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Most users are probably using one of the famous cloud storage services such as Google Drive and Dropbox to store their files & data and sync it between devices. But did you know that you could also encrypt your cloud stroage folders for more security?

Encrypting your files and folders is a good idea because:

  • It would prevent the cloud storage company itself from accessing your files and hence you will no longer have to worry securing your files against that point.
  • In case your PC was stolen, it would also prevent thieves from accessing your important files since they are encrypted and secured with a strong password.

Most – if not all – cloud storage providers do not come with built-in encryption support for the files, which means users will have to depend on 3rd-party software to do the task.

Luckily, there is a nice open source program called Cryptomator to encrypt cloud storage easily on most common providers. And today we’ll take you in a review inside it.

Cryptomator Features

  • Free and open source, 100%.
  • Support for Dropbox, OneDrive & Google Drive, beside local storage.
  • Works on Windows, macOS and Linux for desktop PCs.
  • Works on iOS & android for smartphones.
  • Strong 256-bit AES encryption for all the files stored in it.
  • Retrieved an independent security audit.
  • Ability to lock/unlock secure vaults at anytime.
  • Easy to use and beautiful user interface and workflow.
  • Supports many languages and RTL interfaces.

The program is just damn good.

Installing Cryptomator

You can head to the downloads page of Cryptomator and download the installer that fits your current operating system. Ubuntu users can easily add the following PPA to install it:

sudo add-apt-repository ppa:sebastian-stenzel/cryptomator
sudo apt install cryptomator

You may alternatively download the program as a portable .AppImage file that works on all Linux distributions.

You can also grab it for android and iOS.

Encrypt Cloud Storage With Cryptomator

The principle that Cryptomator uses to encrypt cloud storage is via creating what’s known as secure “vaults” inside it; Which is a secure encrypted directory that you can put all your important files inside in order to secure them.

This vault is protected by a password and hence only you can access it, just like any normal vault in real life.

You should set up your cloud storage provider on your OS before using Cryptomator, because at the end, Cryptomator does nothing more than creating a secure folder inside the path of your remote cloud storage. So for example if you were planning to use it with Dropbox, then you should install the Dropbox client before proceeding.

After installing Cryptomator you can launch it and click on “Add Vault” to start working:

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Choose “Create a new vault”:

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Enter the vault name:

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Select the cloud storage service you are using on your OS, or alternatively, you may select the path of the synced storage file on your OS manually:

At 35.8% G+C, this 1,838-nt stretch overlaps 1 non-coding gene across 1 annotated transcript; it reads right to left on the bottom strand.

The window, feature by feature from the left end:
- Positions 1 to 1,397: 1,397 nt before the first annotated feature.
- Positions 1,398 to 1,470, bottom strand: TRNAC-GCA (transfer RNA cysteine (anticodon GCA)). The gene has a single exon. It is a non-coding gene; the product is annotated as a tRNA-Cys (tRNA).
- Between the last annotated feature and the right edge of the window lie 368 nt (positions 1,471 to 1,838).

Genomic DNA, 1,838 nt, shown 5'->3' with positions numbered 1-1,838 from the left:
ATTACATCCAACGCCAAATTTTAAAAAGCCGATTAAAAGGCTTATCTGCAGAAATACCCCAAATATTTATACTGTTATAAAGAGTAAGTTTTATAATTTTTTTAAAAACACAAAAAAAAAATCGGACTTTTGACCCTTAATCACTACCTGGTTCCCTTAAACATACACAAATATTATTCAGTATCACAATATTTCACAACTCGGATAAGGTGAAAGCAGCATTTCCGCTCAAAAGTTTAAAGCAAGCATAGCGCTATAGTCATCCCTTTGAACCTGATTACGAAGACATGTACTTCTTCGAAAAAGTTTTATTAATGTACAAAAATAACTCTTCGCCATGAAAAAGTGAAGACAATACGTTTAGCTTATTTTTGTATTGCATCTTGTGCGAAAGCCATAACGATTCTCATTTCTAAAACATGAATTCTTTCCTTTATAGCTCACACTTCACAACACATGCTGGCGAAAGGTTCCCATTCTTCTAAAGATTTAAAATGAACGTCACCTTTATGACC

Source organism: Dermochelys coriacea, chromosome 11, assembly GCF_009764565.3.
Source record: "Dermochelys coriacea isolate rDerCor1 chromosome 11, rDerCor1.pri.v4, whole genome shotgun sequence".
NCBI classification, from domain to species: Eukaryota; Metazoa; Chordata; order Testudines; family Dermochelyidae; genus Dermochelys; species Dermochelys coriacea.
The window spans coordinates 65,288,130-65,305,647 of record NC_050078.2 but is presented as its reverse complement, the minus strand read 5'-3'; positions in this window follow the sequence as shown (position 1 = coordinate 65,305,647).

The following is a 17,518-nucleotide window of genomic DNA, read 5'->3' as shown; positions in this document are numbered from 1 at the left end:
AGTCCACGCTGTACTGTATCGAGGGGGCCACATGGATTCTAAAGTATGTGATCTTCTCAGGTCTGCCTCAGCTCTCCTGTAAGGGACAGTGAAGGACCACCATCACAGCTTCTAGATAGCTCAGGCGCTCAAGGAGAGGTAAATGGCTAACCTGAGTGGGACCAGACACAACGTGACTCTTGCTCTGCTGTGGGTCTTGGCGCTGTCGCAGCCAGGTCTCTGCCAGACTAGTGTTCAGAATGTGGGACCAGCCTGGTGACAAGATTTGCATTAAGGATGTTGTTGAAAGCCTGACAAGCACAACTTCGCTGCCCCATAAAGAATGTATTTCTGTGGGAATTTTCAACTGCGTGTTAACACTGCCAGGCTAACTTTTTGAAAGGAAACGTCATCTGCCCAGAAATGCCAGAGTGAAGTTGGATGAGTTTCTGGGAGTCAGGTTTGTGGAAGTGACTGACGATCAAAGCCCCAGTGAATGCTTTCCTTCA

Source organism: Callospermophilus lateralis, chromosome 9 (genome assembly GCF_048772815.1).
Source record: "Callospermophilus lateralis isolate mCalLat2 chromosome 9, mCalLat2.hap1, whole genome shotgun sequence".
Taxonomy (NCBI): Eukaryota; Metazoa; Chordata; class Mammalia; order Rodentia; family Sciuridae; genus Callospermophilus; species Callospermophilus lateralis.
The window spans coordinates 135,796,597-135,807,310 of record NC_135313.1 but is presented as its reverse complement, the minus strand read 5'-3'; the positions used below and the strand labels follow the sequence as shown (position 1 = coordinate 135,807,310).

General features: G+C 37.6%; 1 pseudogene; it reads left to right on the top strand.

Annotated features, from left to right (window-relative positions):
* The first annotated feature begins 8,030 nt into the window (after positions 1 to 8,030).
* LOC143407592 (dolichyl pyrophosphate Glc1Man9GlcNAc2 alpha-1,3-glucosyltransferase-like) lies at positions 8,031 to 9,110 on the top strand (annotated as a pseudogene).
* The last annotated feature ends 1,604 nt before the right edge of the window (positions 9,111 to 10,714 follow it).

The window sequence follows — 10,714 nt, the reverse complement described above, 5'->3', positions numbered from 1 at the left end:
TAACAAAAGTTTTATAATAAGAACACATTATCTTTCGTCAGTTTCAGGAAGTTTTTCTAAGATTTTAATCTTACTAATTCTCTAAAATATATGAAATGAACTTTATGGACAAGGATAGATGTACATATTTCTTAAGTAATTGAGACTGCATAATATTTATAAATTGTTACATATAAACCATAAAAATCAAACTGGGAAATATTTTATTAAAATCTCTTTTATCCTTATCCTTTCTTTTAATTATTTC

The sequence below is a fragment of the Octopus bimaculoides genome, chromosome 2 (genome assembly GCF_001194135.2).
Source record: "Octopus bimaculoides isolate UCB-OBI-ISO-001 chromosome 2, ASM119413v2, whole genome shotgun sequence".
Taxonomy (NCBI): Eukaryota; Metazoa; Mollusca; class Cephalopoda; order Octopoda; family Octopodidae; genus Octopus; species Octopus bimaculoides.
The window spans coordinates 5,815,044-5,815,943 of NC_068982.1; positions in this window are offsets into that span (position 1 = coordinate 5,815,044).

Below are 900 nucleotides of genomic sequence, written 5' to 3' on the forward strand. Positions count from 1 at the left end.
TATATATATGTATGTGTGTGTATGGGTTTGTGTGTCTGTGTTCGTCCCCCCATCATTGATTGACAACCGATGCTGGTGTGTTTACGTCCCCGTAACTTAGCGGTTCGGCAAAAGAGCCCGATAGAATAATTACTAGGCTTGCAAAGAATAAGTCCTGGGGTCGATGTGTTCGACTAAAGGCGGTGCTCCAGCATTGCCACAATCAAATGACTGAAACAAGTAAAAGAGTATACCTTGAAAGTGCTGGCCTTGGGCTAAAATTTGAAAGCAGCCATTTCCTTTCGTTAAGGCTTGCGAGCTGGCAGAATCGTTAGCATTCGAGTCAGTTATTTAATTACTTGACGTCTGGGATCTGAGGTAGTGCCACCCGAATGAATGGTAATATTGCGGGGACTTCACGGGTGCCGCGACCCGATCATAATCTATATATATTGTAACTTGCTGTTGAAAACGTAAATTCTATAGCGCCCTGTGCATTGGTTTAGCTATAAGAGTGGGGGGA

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You now have to enter a new password to secure your vault; Make sure that it is strong, never-used before and non-repeatable so that no one can guess it. You may also choose to create a “backup key” so that you can restore the password if you forgot it. You can for example print this backup key and store the page in your home:

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You’ll be able to copy your backup key in the next step:

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And that’s it. Notice how Cryptomator created a secure vault for you inside your cloud storage:

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If you want to access/put files inside the vault then you’ll always have to unlock it first using your password, but don’t forget to lock it back once you finish your work.


Cryptomator is one of the great open source programs that can drastically enhance the lives of people in no time. Users are easily able to secure their files ultimately thanks to the strong encryption features it offers them, and hence, no longer have to bother with privacy issues and concerns with the major cloud storage providers.

If you know any other similar software like Cryptomator or if you have comments about it, then we would love to discuss in the comments section below.

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1 Comment
BigD November 18, 2020
Wow, this is a good review. I'm still using Windows, but will switch around the beginning of 2021. I tried Ubuntu and Linux Mint back when Mint was version 17.I recently decided to make a permanent move to Linux Mint when I build a new PC, which means I'm looking for compatible software alternatives to Windows. I'm confident that Linux is ready for regular people like me (old, retired and no real software/OS skills). I really, REALLY wish I could use NordLocker, because it has so much going for it. However, it's not supported in Linux yet. I've emailed them a couple of times requesting Linux support, but it looks like it's going to be a while. So Cryptomator looks to be just what I need, at least until NordLocker becomes Linux-friendly.